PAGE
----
the finding of Sandler et al. of an excess of head and neck cancer was not found in this study group."[m]

Among the Japanese atomic bomb survivors, no excess of brain tumors was found. However, several studies have noted an increased risk of both benign and malignant brain tumors following therapeutic doses of radiation to the head and neck region during childhood.[n] From the Committee's own limited risk analysis of these experiments, we concluded that the brain and surrounding head and neck tissues would be put at highest risk and estimated the lifetime risk at approximately 4.35 per 1,000 and an increased relative risk of 62 percent.[o]

The Hopkins nasopharyngeal study raises different ethical issues than those posed by the other experiments reviewed in this chapter, all of which offered no prospect of medical benefit to the children who served as subjects. By contrast, the nasopharyngeal irradiation experiment was designed to determine whether children at risk for hearing loss would be better off receiving radiation treatments or not receiving such treatments. A central issue here was whether it was permissible to withhold this intervention from "at risk" children. The application of radium was at this point a common, but scientifically unproven, treatment for children at risk of hearing loss; the risks of the treatment were not well characterized. If it was really unknown which was better for children--receiving radium or no intervention--then the medical interests of the children were best served by being subjects in the research because, as a consequence, they would have a 50 percent chance of receiving the better approach. The nasopharyngeal experiment thus belongs to a class of research the Committee did not investigate--therapeutic research with children.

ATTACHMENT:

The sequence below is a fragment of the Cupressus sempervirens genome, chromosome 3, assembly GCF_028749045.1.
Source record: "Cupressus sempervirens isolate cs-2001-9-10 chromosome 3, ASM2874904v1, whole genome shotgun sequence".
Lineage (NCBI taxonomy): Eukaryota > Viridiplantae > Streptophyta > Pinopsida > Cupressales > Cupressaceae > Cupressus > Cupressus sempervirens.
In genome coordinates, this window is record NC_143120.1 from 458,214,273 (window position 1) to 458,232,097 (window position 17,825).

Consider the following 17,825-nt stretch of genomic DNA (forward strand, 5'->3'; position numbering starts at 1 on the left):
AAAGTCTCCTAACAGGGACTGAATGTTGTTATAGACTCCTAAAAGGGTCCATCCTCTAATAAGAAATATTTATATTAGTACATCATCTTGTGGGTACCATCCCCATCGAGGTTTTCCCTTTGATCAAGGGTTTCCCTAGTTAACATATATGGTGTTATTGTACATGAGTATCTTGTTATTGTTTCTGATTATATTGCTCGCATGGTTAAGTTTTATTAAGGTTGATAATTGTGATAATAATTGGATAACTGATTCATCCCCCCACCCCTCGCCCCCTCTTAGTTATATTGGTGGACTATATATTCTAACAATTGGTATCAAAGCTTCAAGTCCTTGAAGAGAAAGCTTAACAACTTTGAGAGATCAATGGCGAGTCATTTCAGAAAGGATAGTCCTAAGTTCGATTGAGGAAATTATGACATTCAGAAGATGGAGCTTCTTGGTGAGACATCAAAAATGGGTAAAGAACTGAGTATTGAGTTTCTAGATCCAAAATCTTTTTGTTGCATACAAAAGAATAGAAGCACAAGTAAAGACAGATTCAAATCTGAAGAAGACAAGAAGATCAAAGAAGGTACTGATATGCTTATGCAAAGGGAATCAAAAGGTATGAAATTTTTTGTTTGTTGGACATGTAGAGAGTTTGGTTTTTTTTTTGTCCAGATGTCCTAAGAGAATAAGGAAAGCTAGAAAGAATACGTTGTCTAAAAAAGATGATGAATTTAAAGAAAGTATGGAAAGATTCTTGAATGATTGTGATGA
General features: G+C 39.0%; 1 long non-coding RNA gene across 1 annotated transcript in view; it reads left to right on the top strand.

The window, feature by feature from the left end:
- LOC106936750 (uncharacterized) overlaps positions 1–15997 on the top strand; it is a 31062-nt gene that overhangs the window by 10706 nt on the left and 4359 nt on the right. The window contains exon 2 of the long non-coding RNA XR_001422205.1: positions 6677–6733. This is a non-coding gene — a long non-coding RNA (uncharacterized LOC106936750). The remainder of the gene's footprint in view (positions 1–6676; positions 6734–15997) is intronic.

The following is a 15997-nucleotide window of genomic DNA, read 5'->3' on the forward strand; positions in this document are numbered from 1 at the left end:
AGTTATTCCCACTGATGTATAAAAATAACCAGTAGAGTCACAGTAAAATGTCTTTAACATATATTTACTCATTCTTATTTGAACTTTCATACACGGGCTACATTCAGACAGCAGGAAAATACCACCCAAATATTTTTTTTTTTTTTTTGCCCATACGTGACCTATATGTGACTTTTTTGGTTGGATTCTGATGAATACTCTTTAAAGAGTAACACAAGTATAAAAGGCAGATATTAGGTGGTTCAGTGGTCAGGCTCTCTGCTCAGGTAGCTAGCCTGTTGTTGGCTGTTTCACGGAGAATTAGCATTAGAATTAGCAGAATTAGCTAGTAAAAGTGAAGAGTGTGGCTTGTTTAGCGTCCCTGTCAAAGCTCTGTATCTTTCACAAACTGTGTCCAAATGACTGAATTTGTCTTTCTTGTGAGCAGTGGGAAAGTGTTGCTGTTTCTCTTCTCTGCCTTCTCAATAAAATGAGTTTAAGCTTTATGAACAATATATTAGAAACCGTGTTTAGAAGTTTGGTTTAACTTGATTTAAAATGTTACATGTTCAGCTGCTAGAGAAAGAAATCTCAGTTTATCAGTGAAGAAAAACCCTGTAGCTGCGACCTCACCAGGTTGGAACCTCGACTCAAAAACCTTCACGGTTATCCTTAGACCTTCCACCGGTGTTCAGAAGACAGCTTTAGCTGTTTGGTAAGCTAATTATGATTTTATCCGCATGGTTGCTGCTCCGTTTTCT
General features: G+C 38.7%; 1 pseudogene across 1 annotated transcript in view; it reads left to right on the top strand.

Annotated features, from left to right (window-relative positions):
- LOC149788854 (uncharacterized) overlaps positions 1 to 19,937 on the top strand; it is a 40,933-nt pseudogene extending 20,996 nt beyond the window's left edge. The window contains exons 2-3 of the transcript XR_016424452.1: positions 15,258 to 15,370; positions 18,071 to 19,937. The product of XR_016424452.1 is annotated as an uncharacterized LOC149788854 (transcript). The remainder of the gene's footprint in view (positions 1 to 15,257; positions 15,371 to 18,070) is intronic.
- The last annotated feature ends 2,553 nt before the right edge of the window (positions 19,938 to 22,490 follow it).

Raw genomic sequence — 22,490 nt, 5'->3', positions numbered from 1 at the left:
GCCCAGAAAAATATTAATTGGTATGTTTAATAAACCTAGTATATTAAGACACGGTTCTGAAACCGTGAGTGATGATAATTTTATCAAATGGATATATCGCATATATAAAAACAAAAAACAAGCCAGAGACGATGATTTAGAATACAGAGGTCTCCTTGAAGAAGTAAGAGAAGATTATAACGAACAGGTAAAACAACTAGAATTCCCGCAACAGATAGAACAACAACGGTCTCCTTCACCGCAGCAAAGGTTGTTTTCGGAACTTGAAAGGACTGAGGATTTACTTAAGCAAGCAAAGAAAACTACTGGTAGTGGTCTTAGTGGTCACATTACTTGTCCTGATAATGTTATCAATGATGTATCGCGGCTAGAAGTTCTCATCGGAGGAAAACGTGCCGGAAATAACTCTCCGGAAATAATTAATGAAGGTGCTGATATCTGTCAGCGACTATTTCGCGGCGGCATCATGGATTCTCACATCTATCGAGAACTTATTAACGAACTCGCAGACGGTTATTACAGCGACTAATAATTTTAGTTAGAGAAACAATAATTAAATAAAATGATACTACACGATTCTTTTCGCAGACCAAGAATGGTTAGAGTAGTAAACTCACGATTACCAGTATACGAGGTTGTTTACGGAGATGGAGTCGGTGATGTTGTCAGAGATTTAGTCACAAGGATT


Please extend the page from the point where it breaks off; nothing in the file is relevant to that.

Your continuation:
a . Nasopharyngeal irradiation was studied in adults as well as children. In the early 1940s, 732 submariners were subjects of a controlled experiment designed to test whether nasopharyngeal radium treatments could be used to shrink lymphoid tissue surrounding the eustachian tubes, thereby preventing and treating aerotitis media in submariners by equalizing external and middle ear pressure. This treatment was successful in 90 percent of the cases. H. L. Haines and J. D. Harris, "Aerotitis Media in Submariners," Annals of Otology, Rhinology, and Laryngology 55 (1946): 347-371. In a 1945 journal article, it was noted that a controlled study was considered by the Army Air Forces, but rejected because of the urgent need to treat fliers immediately and keep them flying. However, the published report describes differences between various dose groups, implying an uncontrolled experimental comparison was made. Captain John E. Hendricks et al., "The Use of Radium in the Aerotitis Control Program of the Army Air Forces: A Combined Report by the Officers Participating," Annals of Otology, Rhinology, and Laryngology 54 (1945): 650-724. Tens of thousands of servicemen were subsequently given this nasopharyngeal radium treatment.